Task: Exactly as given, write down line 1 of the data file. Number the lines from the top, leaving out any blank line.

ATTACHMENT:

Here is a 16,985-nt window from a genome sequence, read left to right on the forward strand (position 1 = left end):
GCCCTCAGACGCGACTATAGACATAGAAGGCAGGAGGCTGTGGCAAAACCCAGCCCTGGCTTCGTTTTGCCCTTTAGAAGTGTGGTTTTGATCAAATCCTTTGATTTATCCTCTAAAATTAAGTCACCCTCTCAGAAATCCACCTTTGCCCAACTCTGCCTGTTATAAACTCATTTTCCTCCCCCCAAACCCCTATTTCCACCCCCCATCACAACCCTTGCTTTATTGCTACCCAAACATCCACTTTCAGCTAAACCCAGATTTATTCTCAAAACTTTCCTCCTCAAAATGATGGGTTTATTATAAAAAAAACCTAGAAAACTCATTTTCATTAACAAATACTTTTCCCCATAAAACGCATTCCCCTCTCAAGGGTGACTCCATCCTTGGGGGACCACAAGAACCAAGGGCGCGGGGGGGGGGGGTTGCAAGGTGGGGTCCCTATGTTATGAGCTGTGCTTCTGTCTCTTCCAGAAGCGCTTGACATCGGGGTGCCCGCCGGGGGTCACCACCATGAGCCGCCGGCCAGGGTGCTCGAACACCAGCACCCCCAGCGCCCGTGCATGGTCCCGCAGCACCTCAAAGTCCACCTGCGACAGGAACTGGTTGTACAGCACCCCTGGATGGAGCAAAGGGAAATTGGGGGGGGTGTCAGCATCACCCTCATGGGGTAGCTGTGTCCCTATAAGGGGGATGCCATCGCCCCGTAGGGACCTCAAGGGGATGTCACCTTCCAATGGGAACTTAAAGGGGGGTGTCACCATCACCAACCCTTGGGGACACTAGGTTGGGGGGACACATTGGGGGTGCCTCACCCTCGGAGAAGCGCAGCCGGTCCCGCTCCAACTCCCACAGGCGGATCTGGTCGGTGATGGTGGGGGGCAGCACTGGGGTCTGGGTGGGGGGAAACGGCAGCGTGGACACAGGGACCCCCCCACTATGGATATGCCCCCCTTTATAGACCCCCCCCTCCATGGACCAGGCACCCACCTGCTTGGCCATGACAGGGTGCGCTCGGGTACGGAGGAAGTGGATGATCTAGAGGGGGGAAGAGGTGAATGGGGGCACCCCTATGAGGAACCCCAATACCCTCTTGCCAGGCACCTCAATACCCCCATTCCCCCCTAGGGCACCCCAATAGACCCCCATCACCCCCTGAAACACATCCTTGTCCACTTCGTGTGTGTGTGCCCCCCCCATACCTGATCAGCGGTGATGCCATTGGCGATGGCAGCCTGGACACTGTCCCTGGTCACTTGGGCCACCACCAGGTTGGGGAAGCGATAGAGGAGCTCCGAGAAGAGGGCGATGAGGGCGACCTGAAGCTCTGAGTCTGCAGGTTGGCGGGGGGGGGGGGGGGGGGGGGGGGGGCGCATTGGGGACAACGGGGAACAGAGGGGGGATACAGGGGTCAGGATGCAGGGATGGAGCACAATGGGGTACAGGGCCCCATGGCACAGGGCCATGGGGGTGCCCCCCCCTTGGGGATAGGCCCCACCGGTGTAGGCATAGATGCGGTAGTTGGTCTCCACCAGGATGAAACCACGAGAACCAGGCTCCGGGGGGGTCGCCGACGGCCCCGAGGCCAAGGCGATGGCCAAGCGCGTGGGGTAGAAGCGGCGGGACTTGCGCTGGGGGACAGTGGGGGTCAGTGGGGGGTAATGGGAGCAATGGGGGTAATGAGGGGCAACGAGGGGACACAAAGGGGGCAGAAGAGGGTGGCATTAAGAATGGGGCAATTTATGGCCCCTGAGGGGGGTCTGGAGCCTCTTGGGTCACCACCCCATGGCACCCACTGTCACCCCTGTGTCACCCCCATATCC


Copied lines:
Here is a 16,985-nt window from a genome sequence, read left to right on the forward strand (position 1 = left end):